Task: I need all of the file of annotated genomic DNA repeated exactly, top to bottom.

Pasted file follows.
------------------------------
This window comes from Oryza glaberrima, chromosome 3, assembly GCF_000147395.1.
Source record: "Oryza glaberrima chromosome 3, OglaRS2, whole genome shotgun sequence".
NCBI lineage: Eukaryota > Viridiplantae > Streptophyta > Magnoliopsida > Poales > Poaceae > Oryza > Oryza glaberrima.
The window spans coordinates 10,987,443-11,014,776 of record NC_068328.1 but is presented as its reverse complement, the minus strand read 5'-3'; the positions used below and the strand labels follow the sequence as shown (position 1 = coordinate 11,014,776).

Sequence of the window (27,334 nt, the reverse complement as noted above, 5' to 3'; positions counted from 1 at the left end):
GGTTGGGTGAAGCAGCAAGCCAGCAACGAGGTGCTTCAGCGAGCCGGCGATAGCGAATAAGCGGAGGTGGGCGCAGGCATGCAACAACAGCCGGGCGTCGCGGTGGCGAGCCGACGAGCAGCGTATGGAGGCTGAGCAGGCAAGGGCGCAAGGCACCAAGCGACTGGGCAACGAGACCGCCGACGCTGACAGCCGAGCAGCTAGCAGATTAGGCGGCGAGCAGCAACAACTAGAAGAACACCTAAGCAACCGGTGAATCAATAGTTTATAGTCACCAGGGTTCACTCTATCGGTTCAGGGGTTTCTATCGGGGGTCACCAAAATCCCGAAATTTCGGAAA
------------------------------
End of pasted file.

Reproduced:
This window comes from Oryza glaberrima, chromosome 3, assembly GCF_000147395.1.
Source record: "Oryza glaberrima chromosome 3, OglaRS2, whole genome shotgun sequence".
NCBI lineage: Eukaryota > Viridiplantae > Streptophyta > Magnoliopsida > Poales > Poaceae > Oryza > Oryza glaberrima.
The window spans coordinates 10,987,443-11,014,776 of record NC_068328.1 but is presented as its reverse complement, the minus strand read 5'-3'; the positions used below and the strand labels follow the sequence as shown (position 1 = coordinate 11,014,776).

Sequence of the window (27,334 nt, the reverse complement as noted above, 5' to 3'; positions counted from 1 at the left end):
GGTTGGGTGAAGCAGCAAGCCAGCAACGAGGTGCTTCAGCGAGCCGGCGATAGCGAATAAGCGGAGGTGGGCGCAGGCATGCAACAACAGCCGGGCGTCGCGGTGGCGAGCCGACGAGCAGCGTATGGAGGCTGAGCAGGCAAGGGCGCAAGGCACCAAGCGACTGGGCAACGAGACCGCCGACGCTGACAGCCGAGCAGCTAGCAGATTAGGCGGCGAGCAGCAACAACTAGAAGAACACCTAAGCAACCGGTGAATCAATAGTTTATAGTCACCAGGGTTCACTCTATCGGTTCAGGGGTTTCTATCGGGGGTCACCAAAATCCCGAAATTTCGGAAA